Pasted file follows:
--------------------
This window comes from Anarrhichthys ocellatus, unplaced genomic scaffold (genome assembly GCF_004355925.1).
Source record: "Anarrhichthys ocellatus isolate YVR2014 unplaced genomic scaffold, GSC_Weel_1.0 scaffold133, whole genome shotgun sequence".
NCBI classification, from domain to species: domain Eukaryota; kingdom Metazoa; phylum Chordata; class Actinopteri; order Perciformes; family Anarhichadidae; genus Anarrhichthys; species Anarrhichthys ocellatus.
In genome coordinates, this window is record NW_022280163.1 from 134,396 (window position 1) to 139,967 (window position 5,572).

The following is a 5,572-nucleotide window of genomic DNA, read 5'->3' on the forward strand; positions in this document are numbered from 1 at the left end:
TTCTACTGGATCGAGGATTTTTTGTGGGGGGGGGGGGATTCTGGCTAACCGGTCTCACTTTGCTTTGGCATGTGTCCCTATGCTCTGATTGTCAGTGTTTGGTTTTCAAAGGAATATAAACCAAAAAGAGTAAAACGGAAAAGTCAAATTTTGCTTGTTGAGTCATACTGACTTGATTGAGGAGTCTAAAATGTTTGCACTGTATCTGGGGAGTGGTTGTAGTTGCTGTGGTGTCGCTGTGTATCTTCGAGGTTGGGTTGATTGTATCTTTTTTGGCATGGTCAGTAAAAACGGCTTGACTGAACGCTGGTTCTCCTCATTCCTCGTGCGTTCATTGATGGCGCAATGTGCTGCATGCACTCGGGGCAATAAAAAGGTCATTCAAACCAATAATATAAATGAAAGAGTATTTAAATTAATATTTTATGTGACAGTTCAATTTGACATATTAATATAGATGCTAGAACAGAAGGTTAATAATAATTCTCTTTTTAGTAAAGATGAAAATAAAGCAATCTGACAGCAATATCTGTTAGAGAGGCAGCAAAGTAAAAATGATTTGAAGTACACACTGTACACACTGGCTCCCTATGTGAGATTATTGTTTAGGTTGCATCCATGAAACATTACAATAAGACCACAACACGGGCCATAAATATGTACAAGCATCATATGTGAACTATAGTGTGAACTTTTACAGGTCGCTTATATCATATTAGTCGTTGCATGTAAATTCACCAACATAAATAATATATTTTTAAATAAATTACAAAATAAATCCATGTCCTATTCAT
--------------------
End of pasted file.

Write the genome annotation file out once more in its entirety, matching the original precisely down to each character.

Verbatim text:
This window comes from Anarrhichthys ocellatus, unplaced genomic scaffold (genome assembly GCF_004355925.1).
Source record: "Anarrhichthys ocellatus isolate YVR2014 unplaced genomic scaffold, GSC_Weel_1.0 scaffold133, whole genome shotgun sequence".
NCBI classification, from domain to species: domain Eukaryota; kingdom Metazoa; phylum Chordata; class Actinopteri; order Perciformes; family Anarhichadidae; genus Anarrhichthys; species Anarrhichthys ocellatus.
In genome coordinates, this window is record NW_022280163.1 from 134,396 (window position 1) to 139,967 (window position 5,572).

The following is a 5,572-nucleotide window of genomic DNA, read 5'->3' on the forward strand; positions in this document are numbered from 1 at the left end:
TTCTACTGGATCGAGGATTTTTTGTGGGGGGGGGGGGATTCTGGCTAACCGGTCTCACTTTGCTTTGGCATGTGTCCCTATGCTCTGATTGTCAGTGTTTGGTTTTCAAAGGAATATAAACCAAAAAGAGTAAAACGGAAAAGTCAAATTTTGCTTGTTGAGTCATACTGACTTGATTGAGGAGTCTAAAATGTTTGCACTGTATCTGGGGAGTGGTTGTAGTTGCTGTGGTGTCGCTGTGTATCTTCGAGGTTGGGTTGATTGTATCTTTTTTGGCATGGTCAGTAAAAACGGCTTGACTGAACGCTGGTTCTCCTCATTCCTCGTGCGTTCATTGATGGCGCAATGTGCTGCATGCACTCGGGGCAATAAAAAGGTCATTCAAACCAATAATATAAATGAAAGAGTATTTAAATTAATATTTTATGTGACAGTTCAATTTGACATATTAATATAGATGCTAGAACAGAAGGTTAATAATAATTCTCTTTTTAGTAAAGATGAAAATAAAGCAATCTGACAGCAATATCTGTTAGAGAGGCAGCAAAGTAAAAATGATTTGAAGTACACACTGTACACACTGGCTCCCTATGTGAGATTATTGTTTAGGTTGCATCCATGAAACATTACAATAAGACCACAACACGGGCCATAAATATGTACAAGCATCATATGTGAACTATAGTGTGAACTTTTACAGGTCGCTTATATCATATTAGTCGTTGCATGTAAATTCACCAACATAAATAATATATTTTTAAATAAATTACAAAATAAATCCATGTCCTATTCAT